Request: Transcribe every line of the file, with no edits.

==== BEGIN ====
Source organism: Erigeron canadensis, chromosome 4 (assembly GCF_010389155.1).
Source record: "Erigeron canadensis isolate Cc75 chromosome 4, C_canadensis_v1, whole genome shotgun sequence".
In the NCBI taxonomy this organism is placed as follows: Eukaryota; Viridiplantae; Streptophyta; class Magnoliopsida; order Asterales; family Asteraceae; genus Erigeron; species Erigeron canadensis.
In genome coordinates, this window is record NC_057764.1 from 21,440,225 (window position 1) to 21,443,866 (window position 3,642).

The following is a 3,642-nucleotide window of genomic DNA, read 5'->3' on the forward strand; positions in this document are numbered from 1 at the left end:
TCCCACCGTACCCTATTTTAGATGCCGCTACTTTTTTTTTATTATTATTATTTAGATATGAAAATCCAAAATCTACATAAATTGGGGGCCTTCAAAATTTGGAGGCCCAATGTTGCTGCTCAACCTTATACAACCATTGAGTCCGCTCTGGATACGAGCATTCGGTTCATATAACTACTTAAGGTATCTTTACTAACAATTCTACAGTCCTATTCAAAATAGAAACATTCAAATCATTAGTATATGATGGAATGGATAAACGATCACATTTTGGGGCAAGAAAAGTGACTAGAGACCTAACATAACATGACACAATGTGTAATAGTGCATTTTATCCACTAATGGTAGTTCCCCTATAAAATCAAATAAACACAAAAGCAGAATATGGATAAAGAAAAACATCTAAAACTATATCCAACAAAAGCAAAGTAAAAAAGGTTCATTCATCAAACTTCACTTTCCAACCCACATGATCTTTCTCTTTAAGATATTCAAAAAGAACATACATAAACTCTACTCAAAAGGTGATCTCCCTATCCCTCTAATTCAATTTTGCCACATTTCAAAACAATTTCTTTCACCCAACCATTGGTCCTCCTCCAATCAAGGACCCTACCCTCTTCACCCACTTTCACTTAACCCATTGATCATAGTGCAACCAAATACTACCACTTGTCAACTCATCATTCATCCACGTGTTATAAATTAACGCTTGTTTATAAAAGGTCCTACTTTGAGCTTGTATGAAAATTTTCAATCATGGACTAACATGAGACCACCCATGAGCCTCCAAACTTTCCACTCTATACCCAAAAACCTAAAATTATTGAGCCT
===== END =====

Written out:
Source organism: Erigeron canadensis, chromosome 4 (assembly GCF_010389155.1).
Source record: "Erigeron canadensis isolate Cc75 chromosome 4, C_canadensis_v1, whole genome shotgun sequence".
In the NCBI taxonomy this organism is placed as follows: Eukaryota; Viridiplantae; Streptophyta; class Magnoliopsida; order Asterales; family Asteraceae; genus Erigeron; species Erigeron canadensis.
In genome coordinates, this window is record NC_057764.1 from 21,440,225 (window position 1) to 21,443,866 (window position 3,642).

The following is a 3,642-nucleotide window of genomic DNA, read 5'->3' on the forward strand; positions in this document are numbered from 1 at the left end:
TCCCACCGTACCCTATTTTAGATGCCGCTACTTTTTTTTTATTATTATTATTTAGATATGAAAATCCAAAATCTACATAAATTGGGGGCCTTCAAAATTTGGAGGCCCAATGTTGCTGCTCAACCTTATACAACCATTGAGTCCGCTCTGGATACGAGCATTCGGTTCATATAACTACTTAAGGTATCTTTACTAACAATTCTACAGTCCTATTCAAAATAGAAACATTCAAATCATTAGTATATGATGGAATGGATAAACGATCACATTTTGGGGCAAGAAAAGTGACTAGAGACCTAACATAACATGACACAATGTGTAATAGTGCATTTTATCCACTAATGGTAGTTCCCCTATAAAATCAAATAAACACAAAAGCAGAATATGGATAAAGAAAAACATCTAAAACTATATCCAACAAAAGCAAAGTAAAAAAGGTTCATTCATCAAACTTCACTTTCCAACCCACATGATCTTTCTCTTTAAGATATTCAAAAAGAACATACATAAACTCTACTCAAAAGGTGATCTCCCTATCCCTCTAATTCAATTTTGCCACATTTCAAAACAATTTCTTTCACCCAACCATTGGTCCTCCTCCAATCAAGGACCCTACCCTCTTCACCCACTTTCACTTAACCCATTGATCATAGTGCAACCAAATACTACCACTTGTCAACTCATCATTCATCCACGTGTTATAAATTAACGCTTGTTTATAAAAGGTCCTACTTTGAGCTTGTATGAAAATTTTCAATCATGGACTAACATGAGACCACCCATGAGCCTCCAAACTTTCCACTCTATACCCAAAAACCTAAAATTATTGAGCCT